The Tools We Use on a Daily Basis
In your daily life, you use many different tools. Some are task oriented tools such as a sewing machine, the TV remote, and a screwdriver.
Others are “set point” tools which make your life easier by automatically maintaining whatever “status quo” or set point you choose.
Examples of set point tools include:
- The thermostat in your home or car that controls the temperature.
- The spell checker on your word processor that monitors your document as you type.
- The cruise control on your car that keeps you going on the freeway.
- Your brain which encourages you to keep doing the same habits in the same way.
Okay, this last one may sound a bit strange but, if you have ever tried to change a habit like trying to lose weight or start an exercise program, you know how difficult it can be. Old habits seem to take on a life of their own. This is true because habits are actually behaviors that have become automatic because they become hardwired in your brain. Habits save energy and allow us to multitask. Habit trained into first responders equip them to react quickly in crucial situations.
Emotions are hardwired “habits” designed to unconsciously react to any perceived threat and prepare your body to insure your survival.
In most cases, our tools work fine and there is no problem. The house stays warm (or cool) and comfy. Our documents come out great. We merrily move along on the road at a chosen speed and get to our destination.
The tool does what it is programmed to do. It is not able to make adjustments for unique situations. In other words, it does not think about or take into consideration “exceptions” to the norm.
This is where problems can arise. Consider your cruise control.
You set your cruise control to 69 mph (so you can get there faster and not get a ticket). It then monitors your speed and auto- corrects for any deviation.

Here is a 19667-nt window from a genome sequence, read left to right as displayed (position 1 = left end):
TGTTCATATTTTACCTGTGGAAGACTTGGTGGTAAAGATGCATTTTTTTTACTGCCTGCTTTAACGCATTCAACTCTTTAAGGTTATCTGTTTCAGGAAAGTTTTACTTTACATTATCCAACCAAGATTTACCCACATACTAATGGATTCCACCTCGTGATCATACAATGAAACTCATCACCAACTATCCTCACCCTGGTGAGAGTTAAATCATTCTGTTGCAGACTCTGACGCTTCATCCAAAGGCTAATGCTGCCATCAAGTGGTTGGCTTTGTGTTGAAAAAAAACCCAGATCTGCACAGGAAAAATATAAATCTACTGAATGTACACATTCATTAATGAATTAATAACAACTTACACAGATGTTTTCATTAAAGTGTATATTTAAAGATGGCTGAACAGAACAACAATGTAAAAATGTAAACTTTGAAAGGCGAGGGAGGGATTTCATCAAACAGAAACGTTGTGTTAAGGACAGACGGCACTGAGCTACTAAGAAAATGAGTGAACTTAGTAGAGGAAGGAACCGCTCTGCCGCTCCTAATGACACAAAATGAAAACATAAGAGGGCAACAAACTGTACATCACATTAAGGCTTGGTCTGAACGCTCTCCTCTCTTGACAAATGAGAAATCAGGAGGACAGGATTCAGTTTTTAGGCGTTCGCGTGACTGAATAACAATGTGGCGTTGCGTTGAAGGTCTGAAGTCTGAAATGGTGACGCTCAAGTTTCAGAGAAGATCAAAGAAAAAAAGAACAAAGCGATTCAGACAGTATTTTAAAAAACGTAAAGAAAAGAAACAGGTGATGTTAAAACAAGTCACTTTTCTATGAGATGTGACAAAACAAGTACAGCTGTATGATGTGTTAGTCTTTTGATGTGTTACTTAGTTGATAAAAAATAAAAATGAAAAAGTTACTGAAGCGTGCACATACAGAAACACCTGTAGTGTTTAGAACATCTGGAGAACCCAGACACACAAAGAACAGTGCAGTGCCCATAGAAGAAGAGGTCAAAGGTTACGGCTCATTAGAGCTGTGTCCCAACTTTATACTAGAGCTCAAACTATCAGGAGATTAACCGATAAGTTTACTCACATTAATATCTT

As long as there is no traffic that is going slower than you, everything is fine. If traffic slows down, however, your car will plow into the one in front of it unless you disconnect the cruise control by stepping on the brake.
Your “tool” is happy to keep you going at 69 mph. It is doing its job.
In order to avoid an accident, however, you will need to assess the situation, decide that there is no “threat”, and override the cruise control.
Anger as a Tool.
Your anger is a tool that is designed to help you survive. Your anger is turned on when you experience a threat that you believe you can handle if you throw enough power at it. When you get angry:
- You have perceived a threat to your life, your goals, your ego, your values.
- Your brain has sent chemicals all through your body telling it to prepare for battle.
- You are ready to size up the threat and take effective action to overpower it or run away from it.
(This is called the fight or flight response. When we were cave people, this response kept us alive every time it was turned on. This is because a threat was always a threat!)
You have a built-in “cruise control” that automatically turns on your anger. Your definition of threat is your set point. Just like the cruise control in your car turns on when your cruising speed is “threatened”, your anger turns on when your “normal” life is threatened.
The problem is that nearly all of the threats we face today are psychological and not survival based. Consequently, what may seem to be a threat may, in fact, only be a misunderstanding.
Unfortunately, your anger does not know the difference between a survival based and a psychological threat and you automatically go into self-protection or go-to-war mode.
If you lash out and say, or do, something you later regret, it is just like plowing into the car in front of you at high speed.
This is where the Emotions as Tools model and anger mastery come in.
Just as you should constantly monitor the traffic when your cruise control is on, you should constantly monitor your surroundings when you become aware that your anger has been turned on. Once you become aware that you are angry, you should manage your anger by lowering your arousal and master your anger by assessing the threat and deciding whether to let your anger move you forward to take action (if the threat is real) or override the anger and shut it down.
The same idea works for other human emotions such as anxiety, sadness, guilt and shame.
The point, here, is that your anger “cruise control” should always be set on automatic (as it was designed to be to insure your survival) but, before you react, you should always evaluate what is going on (when your anger is turned on) and decide what you want to do. This is called choosing a RESPONSE rather than REACTING to the situation and your anger.
Responding rather than reacting could save..
- Your relationship (if you “explode” on your significant other)
- Your job (if you “explode” at work)
- Your freedom (if you physically “explode” on a cop or a citizen who presses charges)
I welcome your comments.